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Headshaking - Equine CranioSacral Therapy
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with Maureen Rogers, leading pioneer and expert in the field of Equine CranioSacral therapy, teaching and practicing for over 20 years.

Monday, January 17th, 2022

Webinar hours:
10am Netherlands/9am United Kingdom
7pm Brisbane
8pm Sydney & Melbourne
5pm Perth
(For other locations check your local time)


Click here to register for the webinar!

Cost to attend the Equine Headshaking Live Online Webinar AU $100 (US $70, £60, NZ $110, €65) (Replay will be available for purchase)

Headshaking lectures will feature:

  • A brief introduction to cranial anatomy
  • Possible causes of and influences contributing to headshaking
  • The importance of diagnostics
  • Cranial compression and its affects
  • A presentation of case studies who have been successfuly treatment with craniosacral therapy

The phenomenon of headshaking, or head tossing, has caused endless hours of agony for horses and owners alike. A great deal of time, effort, and resources have been put toward exploration of the causes of and cure for headshaking, but thus far the results have been inconclusive.

The condition has been variously attributed to behavioural issues, physiologial issues, neurological, cirulatory, or other medical problems; reactions to sunlight, allergies, seasonal conditions, or other environmental factors; and responses to pain or stress.Though all these factors can play a role in the condition, a definitve cause has not been found. Nor a defintive cure. One contribuor that has been overlooked, however, is cranial injury, trauma, or compression.

Maureen Rogers, a pioneer and leading expert in the field of Equine CranioSacral Therapy, has worked with horses in the course of her career and has produced remarkable results with her equine clients using craniosacral techniques especially with horses who suffer from headshaking.

Hope For Headshakers Video

New DVD! Hope for HeadshakersThis project was created by Moneighs Productions, for and inspired by, Hektor and the many other horses who live in discomfort from a "condition" called Headshaking. Seeing the positive results of the craniosacral treatments, I share the hope and this DVD.

Available to Order Today
Cost: $20.00

(shipping and handling costs apply)
(all proceeds go to the making of further productions)

Hope For Headshakers
A CranioSacral Approach to Equine Health

Headshaking Cases Treated With Craniosacral
Please note each horse is very different. Each is influenced by different environments and external factors. With this in mind, it is a challenge to the professional to clearly treat each horse as an individual. Also, care must be taken to keep in mind the external influences which may have contributed to creating the condition, especially the various pressures put on the cranium and throughout the body.

Read Actual CranioSacral Case Studies:

Alfie (Australia)  |   Hektor (USA)  |   La Bamba (Australia)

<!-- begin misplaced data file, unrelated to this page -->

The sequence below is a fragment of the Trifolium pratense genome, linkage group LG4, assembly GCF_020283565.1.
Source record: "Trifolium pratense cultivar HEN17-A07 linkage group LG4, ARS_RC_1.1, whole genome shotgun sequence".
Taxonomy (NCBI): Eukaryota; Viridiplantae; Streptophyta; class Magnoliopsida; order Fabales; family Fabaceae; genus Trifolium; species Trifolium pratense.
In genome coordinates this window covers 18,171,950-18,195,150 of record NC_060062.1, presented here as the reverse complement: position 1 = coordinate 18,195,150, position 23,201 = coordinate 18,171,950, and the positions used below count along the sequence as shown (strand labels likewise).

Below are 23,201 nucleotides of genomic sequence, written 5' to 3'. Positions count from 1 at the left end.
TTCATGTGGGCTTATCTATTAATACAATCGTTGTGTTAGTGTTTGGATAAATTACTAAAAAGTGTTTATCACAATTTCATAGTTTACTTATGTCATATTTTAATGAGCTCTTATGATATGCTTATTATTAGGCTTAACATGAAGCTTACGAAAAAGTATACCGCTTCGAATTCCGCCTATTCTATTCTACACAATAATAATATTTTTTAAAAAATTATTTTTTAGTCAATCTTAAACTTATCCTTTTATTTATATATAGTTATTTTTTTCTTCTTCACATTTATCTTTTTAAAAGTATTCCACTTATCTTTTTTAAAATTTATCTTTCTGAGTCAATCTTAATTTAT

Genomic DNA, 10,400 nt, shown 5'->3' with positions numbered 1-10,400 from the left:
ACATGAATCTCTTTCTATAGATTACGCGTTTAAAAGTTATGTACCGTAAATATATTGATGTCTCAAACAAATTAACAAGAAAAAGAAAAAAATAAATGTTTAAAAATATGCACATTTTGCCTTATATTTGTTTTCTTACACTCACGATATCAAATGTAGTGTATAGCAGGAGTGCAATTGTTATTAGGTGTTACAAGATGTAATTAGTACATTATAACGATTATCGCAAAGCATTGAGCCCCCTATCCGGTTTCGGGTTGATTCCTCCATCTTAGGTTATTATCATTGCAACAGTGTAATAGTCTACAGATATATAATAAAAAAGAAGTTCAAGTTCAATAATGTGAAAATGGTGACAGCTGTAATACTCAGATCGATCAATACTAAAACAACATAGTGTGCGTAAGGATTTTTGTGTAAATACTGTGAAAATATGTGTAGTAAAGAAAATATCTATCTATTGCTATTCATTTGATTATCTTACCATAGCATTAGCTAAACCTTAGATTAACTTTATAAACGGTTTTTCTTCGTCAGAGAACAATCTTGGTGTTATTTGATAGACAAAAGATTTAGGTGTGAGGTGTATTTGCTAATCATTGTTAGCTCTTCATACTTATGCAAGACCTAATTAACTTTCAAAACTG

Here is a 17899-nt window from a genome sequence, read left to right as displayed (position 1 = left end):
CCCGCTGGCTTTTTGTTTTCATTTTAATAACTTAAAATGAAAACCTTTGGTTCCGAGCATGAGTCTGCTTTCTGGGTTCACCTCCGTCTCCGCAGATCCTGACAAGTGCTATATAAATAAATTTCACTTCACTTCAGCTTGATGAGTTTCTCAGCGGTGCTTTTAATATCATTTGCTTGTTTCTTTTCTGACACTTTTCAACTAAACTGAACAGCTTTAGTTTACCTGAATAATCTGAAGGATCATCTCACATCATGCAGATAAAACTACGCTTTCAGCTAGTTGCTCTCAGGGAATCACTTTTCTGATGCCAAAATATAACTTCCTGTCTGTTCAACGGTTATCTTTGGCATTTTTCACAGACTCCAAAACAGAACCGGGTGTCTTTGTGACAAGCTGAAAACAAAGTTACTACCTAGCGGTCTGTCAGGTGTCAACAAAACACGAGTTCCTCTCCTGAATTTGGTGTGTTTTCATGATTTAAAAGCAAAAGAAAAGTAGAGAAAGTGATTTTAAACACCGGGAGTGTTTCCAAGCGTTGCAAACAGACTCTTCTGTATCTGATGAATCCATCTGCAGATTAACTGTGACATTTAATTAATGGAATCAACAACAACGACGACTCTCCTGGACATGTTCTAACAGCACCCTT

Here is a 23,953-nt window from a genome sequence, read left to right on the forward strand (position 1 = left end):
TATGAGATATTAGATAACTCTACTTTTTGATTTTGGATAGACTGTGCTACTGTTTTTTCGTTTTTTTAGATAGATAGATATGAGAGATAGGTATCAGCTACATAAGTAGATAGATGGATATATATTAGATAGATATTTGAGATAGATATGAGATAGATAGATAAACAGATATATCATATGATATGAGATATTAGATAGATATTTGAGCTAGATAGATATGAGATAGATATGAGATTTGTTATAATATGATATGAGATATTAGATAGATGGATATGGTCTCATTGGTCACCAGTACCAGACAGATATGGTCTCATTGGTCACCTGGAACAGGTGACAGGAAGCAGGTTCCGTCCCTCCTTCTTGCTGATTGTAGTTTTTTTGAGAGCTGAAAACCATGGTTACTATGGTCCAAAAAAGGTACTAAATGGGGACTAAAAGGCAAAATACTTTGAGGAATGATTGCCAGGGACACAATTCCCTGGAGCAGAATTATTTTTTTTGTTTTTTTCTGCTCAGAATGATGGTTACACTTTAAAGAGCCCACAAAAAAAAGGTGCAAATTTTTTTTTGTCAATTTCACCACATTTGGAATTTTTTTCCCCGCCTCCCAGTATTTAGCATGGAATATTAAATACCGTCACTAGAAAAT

Newcourt (South Africa)  |   Westy (United Kingdom)
Alfie (Australia)

Alfie from Australia
Resident of Australia
DOB: August 14th, 1991
Breed: Thoroughbred
Sex: Gelding
  • Headshaking began in October, 2002 (this is the spring in Australia)

Procedures, drugs and treatments tried:

  • Prednisolone (worked for a short time ) Cyproheptadine—4mg, 25 tablets a day.
  • Craniosacral treatments began in November 2003.

After each craniosacral treatment, the dose of Cyproheptadine was decreased. Alfie is presently on one tablet per day.


Hektor (USA)

Hektor from Arizona
Resident of Arizona
DOB: 1979
Breed: Thoroughbred
Sex: Gelding
  • Headshaking first noticed in the spring of 1991. (He was purchased in the fall of 1990 at age 11, unknown to the trainers he was a head shaker.)

Procedures, drugs and treatments tried:

  • Antihistamines, steroids, chiropractic with a rubber mallet, and acupuncture (each only giving temporary relief)
  • Craniosacral treatments began in the spring of 2000– 10 years after the onset of the condition.

Hektor's cranium shows signs of a head injury with compression to the right nasal bone, frontal bone, and maxilla. To make things worse, in 1995, he had another head injury and lost two of his front incisors. Craniosacral treatments originally were given over a period of a year and a half. Today, Hektor is headshaking free and now is living a healthier and happier life. He continues to receive craniosacral treatments to maintain his health.


La Bamba (Australia)

La Bamba from Australia
La Bamba
Resident of
DOB: 9/14/2002
Breed: Warmblood
Sex: Gelding
Hello Maureen,

I am emailing with great news. I rode La Bamba on the weekend and he was fantastic!!! I was able to jump straight on and go for a lovely long walk with no evidence of 'head shaking' and the usual discomfort he displays. I even did some collected work at the walk and a bit of trotting. I had to remind myself to not overdo it as he was so good and it felt so great to be able to ride again. We then shared a lovely moment once I had taken the saddle off. He was just standing there with his head lowered and he allowed me to stroke this forehead and blaze without pulling away or trying to nip. That moment alone brought tears to my eyes! He was just so relaxed to ride and then after he stood there in a relaxed / trance like state. I still can't quite believe that he is the same horse that tried to kill poor Jodie at Kattemingga not that long ago.